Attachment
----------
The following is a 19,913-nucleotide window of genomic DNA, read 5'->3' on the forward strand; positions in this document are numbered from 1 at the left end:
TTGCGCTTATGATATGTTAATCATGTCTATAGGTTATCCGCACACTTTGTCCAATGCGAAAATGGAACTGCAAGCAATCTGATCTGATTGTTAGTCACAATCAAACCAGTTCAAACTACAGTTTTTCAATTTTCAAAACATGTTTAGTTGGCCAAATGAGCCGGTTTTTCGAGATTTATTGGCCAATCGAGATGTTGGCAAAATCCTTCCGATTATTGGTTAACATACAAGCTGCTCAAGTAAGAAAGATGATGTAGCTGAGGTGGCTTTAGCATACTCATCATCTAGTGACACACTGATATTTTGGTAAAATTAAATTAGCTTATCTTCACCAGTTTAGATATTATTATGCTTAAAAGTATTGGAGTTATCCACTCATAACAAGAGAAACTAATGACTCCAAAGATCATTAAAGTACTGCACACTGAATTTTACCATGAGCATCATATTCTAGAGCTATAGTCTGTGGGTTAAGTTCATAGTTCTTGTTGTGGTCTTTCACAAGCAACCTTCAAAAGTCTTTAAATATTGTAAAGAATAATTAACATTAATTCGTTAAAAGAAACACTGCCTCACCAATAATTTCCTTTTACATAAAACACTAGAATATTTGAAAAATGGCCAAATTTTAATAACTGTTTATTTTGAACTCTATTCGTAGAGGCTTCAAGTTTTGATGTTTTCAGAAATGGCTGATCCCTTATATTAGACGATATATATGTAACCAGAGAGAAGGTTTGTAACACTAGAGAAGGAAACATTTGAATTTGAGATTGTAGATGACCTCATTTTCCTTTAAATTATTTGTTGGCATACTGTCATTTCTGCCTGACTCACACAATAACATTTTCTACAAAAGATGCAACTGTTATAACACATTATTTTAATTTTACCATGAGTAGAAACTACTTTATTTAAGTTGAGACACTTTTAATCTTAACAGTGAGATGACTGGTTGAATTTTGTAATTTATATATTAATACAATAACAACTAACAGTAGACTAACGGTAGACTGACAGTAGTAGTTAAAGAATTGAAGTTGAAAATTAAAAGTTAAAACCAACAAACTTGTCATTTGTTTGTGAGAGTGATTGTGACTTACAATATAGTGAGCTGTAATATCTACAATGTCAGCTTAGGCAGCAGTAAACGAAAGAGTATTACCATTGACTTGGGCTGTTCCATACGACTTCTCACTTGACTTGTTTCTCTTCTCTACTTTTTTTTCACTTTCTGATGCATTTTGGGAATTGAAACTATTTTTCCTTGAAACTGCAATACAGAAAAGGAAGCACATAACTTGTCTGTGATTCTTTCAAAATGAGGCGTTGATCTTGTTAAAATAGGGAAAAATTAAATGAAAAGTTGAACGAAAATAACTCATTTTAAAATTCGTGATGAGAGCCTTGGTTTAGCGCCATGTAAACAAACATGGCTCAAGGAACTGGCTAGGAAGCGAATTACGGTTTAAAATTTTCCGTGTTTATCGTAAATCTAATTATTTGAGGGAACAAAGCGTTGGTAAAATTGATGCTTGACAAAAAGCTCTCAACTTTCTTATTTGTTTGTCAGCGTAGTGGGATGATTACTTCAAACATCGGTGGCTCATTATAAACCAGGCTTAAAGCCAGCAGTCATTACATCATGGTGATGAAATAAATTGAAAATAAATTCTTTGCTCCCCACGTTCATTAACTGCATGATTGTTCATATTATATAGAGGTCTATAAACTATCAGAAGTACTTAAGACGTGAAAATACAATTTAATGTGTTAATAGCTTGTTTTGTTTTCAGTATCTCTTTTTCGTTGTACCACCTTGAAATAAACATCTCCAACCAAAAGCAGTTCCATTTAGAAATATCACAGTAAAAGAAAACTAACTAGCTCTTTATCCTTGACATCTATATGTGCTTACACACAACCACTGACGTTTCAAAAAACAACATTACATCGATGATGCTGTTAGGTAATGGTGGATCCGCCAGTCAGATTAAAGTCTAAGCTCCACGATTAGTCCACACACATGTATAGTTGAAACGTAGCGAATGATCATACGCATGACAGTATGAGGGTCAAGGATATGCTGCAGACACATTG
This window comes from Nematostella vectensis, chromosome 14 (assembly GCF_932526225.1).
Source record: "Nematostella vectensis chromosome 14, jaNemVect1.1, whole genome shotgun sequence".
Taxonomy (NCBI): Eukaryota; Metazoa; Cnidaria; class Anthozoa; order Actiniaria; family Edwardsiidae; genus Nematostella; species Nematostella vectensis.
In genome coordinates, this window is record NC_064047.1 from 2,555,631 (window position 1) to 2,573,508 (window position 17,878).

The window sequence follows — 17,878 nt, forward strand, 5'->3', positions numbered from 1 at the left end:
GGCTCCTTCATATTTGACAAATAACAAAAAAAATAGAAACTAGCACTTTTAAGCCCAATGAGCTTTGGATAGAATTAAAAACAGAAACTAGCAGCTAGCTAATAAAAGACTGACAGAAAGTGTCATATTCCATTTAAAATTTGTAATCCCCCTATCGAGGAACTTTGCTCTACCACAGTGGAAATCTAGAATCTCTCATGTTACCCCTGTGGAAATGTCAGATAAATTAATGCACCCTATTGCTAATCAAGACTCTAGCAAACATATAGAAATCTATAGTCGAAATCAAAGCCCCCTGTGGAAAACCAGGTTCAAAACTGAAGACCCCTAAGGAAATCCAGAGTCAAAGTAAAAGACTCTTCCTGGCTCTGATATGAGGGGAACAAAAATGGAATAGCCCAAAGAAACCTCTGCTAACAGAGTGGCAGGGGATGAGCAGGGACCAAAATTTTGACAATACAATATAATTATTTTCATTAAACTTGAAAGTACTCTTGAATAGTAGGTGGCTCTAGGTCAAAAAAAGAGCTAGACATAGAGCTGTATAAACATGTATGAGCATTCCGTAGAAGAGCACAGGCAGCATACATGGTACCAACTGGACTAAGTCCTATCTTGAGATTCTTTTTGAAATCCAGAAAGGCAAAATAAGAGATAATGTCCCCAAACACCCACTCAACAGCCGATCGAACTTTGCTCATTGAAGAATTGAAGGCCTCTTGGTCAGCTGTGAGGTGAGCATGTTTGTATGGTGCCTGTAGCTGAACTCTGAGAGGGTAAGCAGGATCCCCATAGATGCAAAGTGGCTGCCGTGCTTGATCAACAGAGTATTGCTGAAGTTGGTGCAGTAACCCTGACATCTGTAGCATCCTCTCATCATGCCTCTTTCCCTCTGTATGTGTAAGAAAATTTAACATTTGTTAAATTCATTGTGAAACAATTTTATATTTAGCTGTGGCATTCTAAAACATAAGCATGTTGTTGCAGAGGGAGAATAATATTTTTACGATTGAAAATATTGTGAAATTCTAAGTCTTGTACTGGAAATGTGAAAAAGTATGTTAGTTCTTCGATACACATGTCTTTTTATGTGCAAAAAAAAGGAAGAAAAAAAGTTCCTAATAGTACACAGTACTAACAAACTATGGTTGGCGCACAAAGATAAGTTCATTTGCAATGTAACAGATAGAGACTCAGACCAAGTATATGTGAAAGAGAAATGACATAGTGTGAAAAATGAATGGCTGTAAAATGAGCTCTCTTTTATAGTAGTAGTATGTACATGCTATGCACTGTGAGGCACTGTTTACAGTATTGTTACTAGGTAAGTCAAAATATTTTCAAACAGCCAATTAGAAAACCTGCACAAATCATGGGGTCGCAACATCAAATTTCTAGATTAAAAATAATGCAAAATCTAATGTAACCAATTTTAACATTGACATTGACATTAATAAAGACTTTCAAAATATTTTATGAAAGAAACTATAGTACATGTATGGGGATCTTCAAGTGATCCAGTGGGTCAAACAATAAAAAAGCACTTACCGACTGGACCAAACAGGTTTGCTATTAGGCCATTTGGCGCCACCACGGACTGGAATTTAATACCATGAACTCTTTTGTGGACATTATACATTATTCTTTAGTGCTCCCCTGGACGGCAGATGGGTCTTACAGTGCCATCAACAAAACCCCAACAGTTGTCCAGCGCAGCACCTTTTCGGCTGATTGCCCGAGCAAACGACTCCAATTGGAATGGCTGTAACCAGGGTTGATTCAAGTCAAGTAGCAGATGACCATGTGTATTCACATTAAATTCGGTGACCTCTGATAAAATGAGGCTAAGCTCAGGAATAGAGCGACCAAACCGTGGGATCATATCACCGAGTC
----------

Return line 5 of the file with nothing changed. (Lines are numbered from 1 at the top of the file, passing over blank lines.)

Taxonomy (NCBI): Eukaryota; Metazoa; Cnidaria; class Anthozoa; order Actiniaria; family Edwardsiidae; genus Nematostella; species Nematostella vectensis.